Young, Underemployed and Optimistic
A plurality of the American public believes that young adults are having the toughest time of any age group in today’s economy — and a lopsided majority says it’s more difficult for today’s young adults than it was for their parents’ generation to pay for college, find a job, buy a home or save for the future. But long-term economic optimism among young adults remains unscarred.
The Rising Age Gap in Economic Well-Being
Older adults have made dramatic gains relative to younger adults in their economic well being during the past quarter century, according to a new Pew Research Center analysis of data from two key U.S. Census sources.
The Generation Gap and the 2012 Election
In the last four national elections, generation has mattered more in American elections than it has in decades. This continues to be true as voters look ahead toward the 2012 general election. In a contest between President Obama and Mitt Romney, there is a 20-point gap in support for Obama between Millennials and the over-65 Silent generation.
For Millennials, Parenthood Trumps Marriage
While 52% of Millennials say being a good parent is “one of the most important things” in life, just 30% say the same about having a successful marriage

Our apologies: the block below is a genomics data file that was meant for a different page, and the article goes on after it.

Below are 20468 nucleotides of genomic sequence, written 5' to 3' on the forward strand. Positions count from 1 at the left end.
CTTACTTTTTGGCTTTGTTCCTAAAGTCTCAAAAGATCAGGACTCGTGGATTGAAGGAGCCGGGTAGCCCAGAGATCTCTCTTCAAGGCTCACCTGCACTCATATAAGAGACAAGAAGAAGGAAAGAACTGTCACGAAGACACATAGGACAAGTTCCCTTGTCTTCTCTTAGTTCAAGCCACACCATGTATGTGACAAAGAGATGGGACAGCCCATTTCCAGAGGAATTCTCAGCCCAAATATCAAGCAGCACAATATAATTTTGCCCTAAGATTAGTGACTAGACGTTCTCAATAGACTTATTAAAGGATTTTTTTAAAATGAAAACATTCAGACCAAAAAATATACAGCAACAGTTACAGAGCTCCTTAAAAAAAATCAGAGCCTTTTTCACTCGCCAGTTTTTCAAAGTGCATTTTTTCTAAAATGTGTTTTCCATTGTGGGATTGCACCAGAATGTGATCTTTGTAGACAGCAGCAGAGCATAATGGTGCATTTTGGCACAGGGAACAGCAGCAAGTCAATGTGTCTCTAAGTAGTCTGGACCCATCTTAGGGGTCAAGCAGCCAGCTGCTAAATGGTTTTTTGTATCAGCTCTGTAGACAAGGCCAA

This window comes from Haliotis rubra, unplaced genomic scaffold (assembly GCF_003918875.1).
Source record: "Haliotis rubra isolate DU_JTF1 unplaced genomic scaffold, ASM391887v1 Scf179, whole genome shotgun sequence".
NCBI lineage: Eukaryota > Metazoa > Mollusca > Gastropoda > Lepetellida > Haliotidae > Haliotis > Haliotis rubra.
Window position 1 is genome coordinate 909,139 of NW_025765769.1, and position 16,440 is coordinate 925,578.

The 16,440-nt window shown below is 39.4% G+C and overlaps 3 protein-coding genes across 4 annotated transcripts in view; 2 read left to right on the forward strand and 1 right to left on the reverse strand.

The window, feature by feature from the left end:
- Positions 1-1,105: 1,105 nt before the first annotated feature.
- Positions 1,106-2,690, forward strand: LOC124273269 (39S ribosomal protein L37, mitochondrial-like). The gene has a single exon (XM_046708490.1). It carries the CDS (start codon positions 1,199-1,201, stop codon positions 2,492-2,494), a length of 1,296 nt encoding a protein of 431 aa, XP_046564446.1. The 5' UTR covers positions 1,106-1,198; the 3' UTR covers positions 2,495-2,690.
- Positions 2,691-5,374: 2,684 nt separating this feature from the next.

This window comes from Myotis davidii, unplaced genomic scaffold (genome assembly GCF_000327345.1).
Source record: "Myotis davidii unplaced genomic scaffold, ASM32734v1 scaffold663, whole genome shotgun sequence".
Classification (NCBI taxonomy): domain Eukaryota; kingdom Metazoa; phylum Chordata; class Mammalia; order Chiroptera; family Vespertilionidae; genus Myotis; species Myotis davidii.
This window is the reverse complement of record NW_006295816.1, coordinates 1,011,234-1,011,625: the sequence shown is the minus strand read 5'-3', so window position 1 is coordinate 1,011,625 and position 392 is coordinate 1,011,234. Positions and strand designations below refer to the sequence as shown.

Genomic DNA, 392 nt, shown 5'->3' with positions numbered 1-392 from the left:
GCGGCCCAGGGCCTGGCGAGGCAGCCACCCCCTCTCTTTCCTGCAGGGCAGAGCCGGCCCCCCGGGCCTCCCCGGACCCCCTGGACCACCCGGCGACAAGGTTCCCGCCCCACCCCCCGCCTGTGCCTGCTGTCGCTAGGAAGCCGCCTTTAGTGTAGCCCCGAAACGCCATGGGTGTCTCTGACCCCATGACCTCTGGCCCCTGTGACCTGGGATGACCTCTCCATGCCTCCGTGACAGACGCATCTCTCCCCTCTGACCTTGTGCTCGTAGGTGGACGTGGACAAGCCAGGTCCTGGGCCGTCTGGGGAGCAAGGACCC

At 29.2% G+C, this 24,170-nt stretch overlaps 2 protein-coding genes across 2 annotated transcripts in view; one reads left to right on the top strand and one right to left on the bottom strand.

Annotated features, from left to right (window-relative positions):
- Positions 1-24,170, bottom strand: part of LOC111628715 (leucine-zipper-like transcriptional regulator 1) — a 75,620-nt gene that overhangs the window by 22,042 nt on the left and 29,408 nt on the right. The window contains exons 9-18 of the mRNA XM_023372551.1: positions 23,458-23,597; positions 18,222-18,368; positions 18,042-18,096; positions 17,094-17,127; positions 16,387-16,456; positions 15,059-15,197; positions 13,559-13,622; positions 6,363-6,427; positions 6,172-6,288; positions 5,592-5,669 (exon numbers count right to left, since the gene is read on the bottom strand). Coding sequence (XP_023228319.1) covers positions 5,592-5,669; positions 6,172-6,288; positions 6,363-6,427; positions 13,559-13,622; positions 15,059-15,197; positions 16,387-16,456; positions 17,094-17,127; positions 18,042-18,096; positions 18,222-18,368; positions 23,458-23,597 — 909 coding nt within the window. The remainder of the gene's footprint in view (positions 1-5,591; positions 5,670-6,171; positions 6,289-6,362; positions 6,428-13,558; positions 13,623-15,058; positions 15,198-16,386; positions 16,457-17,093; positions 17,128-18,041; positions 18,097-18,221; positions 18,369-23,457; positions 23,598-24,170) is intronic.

Baby Boomers Approach Age 65 — Glumly
Perched on the front stoop of old age, Baby Boomers are more downbeat than other age groups about the trajectory of their own lives and about the direction of the nation as a whole.
The Return of the Multi-Generational Family Household
The multi-generational American family household is staging a comeback — driven in part by the job losses and home foreclosures of recent years, but more so by demographic changes that have been gathering steam for decades. As of 2008, a record 49 million Americans, or 16.1% of the total U.S. population, lived in such a household, up from 28 million, or 12.l%, in 1980. Such households had been more common a century ago, but began to fall out of favor after World War II. Now they are coming back.
The Millennials: Confident. Connected. Open to Change.
A new national survey focuses on American teens and twenty-somethings who are making the passage into adulthood at the start of a new millennium. These young people have begun to forge their generational personality: confident, self-expressive, liberal, upbeat and open to change.
Home for the Holidays…and Every Other Day
The journey home won’t be quite as far this year for many young adults. Instead of traveling across country or across town, many grown sons and daughters will be coming to the holiday dinner table from their old bedroom down the hall, which now doubles as their recession-era refuge.
Forty Years After Woodstock, A Gentler Generation Gap
They have different values, beliefs and lifestyles, but young and old today are disagreeing without being disagreeable, a new Pew Research survey finds. They also share a fondness for Woodstock-era rock and roll.
Baby Boomers: The Gloomiest Generation
Today, in their early 40s to early 60s, boomers are more prosperous than any other age group. Their tastes still rule the world. Yet this privileged and pampered generation is the most downbeat in America.